MK and I have been discussing this dream for many years and it’s finally going to happen. Our health problems make winter painful, so we’re going to follow the warmth.
We’re going to snowbird in a 40ft diesel pusher, and I’m going to cover it with solar panels. My career is as a solar designer, both grid-tie and off-grid, with experience designing both tiny systems and up to half a meg.
The plan is to put ~12kWh of batteries in the “basement”, with a 6.8kW 48v inverter, and 2.56kW of solar on the roof. I will plug the shore cord into the on-board power plant to avoid modifying any RV electrical systems. The Schneider XW6848 hybrid inverter will have a plug to go to the actual shore power when available.
Other immediate planned additions include a 4-camera security camera system, cellular Internet + WiFi, and 32TB media archive. Future plans include composting toilet and remove black tank to add a second freshwater tank.
All of this, of course, will be documented thoroughly in this blog.
March 23, 2019: The Bus Comes Home
2008 Damon Astoria Pacific Edition with 20k miles
It has 3 slides, two opposing in the front and a smaller one for the bedroom.
Wasn’t long before I was on the roof, with a cardboard template matching the SolarWorld XL modules’ footprint
Here’s how I’m going to pull this off. I’m putting 8 SolarWorld 320w XL modules on the roof (those are the big ones 37.8″x78.46″ typically used on commercial arrays). They will be tied to the Schneider 60-150 charge controller in 4 parallel strings of two, which feeds a 12kWh bank of lithium iron phosphate batteries at 48vdc (4 250aH 12v units in series). This powers a Schneider XW6848 6.8kW inverter, which will have a 50a receptacle so that the RV shore cord can be plugged directly into it. Therefore, the RV’s electrical systems remain unmodified; the RV simply thinks it’s always plugged into the grid, even while going down the highway.
I will also have a new 120/240 50a shore cord on the input side of the inverter for plugging into campsites if needed, as well as a transformer to take 30a or 15a 120vac inputs as well (since the inverter is a split phase 120/240 unit, it needs 240vac input). The beauty of this inverter is that I can limit the maximum power it pulls from grid, so even with a measly 15a 120v hookup, the system will pull from solar/batteries + grid as needed and never exceed what I tell it to.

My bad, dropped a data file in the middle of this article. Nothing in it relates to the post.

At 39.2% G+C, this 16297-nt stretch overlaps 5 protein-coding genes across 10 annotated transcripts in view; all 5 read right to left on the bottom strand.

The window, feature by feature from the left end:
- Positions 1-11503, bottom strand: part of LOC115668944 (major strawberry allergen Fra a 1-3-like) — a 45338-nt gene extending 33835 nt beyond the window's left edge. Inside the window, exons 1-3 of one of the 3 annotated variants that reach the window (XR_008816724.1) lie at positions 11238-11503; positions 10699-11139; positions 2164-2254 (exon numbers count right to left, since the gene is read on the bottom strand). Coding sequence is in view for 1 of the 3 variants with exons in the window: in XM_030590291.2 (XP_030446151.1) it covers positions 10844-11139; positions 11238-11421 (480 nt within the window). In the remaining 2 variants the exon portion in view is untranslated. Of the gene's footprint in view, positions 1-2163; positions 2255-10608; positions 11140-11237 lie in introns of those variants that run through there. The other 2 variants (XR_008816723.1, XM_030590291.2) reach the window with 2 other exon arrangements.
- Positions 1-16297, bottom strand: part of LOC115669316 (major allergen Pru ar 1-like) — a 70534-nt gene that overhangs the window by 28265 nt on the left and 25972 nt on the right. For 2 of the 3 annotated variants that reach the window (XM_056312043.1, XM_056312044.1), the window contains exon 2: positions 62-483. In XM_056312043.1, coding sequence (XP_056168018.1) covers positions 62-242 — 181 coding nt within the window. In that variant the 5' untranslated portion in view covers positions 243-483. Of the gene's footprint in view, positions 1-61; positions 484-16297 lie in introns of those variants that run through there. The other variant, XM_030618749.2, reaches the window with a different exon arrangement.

There may be one minor modification made to the RV electrical, that is easily reversed should we want to sell and upgrade. I may pull the generator’s output from the RV’s transfer switch and connect it to the generator input on the inverter. Should there be bad weather for many days and we’re off-grid, I can then turn it on and charge the batteries in a couple of hours, then turn it off again, thus enjoying silence once again and barely using any diesel.
March 26, 2019: Procuring Equipment
I’ve purchased the panels and mounting brackets, and put in an order for the inverter. I will be ordering the 4 250aH 12v lithium batteries soon. I also have 12v deep-cycle GEL batteries to replace the existing flooded coach batteries with. I refuse to have batteries onboard that need watering or that vent hydrogen.
March 27, 2019: Batteries and inverter ordered, just have to wait for all the components to start landing here in Hagerstown, MD! Batteries expected to land here beginning of May from overseas. Since we’re going to run off-grid (boondock) often, I need to make this rig more efficient. Therefore high priority was to replace every single incandescent light bulb I could find with LEDs
March 28, 2019: My friend Jesse came over and switched out the batteries for me. Out with the 4 flooded 6v GC-2 and in with the 3 GEL Group 27s. The RV loses about 100 lbs and 100aH BUT these batteries will be constantly floated by the solar system so I didn’t need as much lead in there. I may even take one out at some point to further lighten the load.
April 02, 2019: New LED fixtures for the ceiling came today. These will replace the old-skool fluorescent fixtures currently in the bus.
April 04, 2019: Equipment has landed…just waiting on the batteries!
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